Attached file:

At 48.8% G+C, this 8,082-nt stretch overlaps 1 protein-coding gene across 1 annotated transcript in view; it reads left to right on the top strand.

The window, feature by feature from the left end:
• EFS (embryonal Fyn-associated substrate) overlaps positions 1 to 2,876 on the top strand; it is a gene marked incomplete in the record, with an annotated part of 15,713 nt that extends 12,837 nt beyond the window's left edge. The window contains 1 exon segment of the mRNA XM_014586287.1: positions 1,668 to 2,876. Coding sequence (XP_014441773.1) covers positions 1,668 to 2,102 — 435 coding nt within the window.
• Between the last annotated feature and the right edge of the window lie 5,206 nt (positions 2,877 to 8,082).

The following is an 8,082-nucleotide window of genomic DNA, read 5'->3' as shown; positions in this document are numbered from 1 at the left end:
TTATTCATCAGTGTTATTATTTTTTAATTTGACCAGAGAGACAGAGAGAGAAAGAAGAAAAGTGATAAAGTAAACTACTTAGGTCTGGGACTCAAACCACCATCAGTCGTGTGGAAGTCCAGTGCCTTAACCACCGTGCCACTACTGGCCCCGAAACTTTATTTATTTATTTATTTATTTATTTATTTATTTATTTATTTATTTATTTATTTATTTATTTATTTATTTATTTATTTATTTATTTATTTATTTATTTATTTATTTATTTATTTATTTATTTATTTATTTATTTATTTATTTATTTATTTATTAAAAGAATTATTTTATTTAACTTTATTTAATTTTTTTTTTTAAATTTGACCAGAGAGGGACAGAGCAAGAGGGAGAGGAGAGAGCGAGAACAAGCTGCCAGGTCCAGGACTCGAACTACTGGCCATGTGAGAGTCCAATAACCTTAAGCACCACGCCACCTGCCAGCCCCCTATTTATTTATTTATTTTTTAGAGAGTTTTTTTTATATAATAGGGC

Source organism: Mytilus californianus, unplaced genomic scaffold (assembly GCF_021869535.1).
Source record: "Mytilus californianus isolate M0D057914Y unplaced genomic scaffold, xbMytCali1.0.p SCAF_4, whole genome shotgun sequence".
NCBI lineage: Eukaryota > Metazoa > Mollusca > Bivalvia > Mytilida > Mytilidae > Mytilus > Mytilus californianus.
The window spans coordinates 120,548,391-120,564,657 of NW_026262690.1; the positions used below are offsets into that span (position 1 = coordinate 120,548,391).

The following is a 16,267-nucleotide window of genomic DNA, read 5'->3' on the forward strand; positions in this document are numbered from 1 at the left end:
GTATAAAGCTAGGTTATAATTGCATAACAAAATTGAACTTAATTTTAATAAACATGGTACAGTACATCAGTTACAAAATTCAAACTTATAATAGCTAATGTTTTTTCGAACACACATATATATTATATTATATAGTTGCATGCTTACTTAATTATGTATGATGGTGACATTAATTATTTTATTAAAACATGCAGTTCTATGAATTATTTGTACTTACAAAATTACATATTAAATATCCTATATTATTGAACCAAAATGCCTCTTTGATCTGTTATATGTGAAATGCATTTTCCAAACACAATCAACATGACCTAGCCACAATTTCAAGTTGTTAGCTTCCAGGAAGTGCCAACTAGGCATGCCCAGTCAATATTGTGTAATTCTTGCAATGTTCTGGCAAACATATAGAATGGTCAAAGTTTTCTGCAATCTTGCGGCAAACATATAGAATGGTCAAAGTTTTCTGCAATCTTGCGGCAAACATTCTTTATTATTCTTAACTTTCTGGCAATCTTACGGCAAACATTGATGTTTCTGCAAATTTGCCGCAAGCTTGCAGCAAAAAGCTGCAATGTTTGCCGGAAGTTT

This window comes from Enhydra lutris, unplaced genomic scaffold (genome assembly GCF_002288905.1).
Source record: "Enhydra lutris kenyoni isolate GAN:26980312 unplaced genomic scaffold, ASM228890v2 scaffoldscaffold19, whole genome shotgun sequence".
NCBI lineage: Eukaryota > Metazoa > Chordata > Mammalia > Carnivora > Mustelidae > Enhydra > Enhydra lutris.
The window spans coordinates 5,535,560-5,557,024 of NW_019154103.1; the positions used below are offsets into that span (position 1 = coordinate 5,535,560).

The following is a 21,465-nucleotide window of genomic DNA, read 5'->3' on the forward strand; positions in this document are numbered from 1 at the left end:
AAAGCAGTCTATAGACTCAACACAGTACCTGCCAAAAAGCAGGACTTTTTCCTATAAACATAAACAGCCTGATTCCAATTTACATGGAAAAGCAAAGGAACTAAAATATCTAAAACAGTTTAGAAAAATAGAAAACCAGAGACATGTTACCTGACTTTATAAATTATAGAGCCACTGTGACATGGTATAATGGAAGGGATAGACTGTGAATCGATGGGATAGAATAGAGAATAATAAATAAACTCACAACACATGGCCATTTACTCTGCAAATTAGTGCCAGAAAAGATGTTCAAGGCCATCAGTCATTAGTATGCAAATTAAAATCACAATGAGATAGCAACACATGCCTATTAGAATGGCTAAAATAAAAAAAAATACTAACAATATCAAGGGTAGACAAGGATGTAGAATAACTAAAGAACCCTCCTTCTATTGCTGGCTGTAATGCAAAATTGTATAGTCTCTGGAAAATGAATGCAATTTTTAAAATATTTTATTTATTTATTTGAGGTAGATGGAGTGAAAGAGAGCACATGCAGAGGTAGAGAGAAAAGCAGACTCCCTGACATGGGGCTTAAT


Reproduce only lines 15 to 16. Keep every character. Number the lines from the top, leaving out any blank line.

NCBI lineage: Eukaryota > Metazoa > Chordata > Mammalia > Carnivora > Mustelidae > Enhydra > Enhydra lutris.
The window spans coordinates 5,535,560-5,557,024 of NW_019154103.1; the positions used below are offsets into that span (position 1 = coordinate 5,535,560).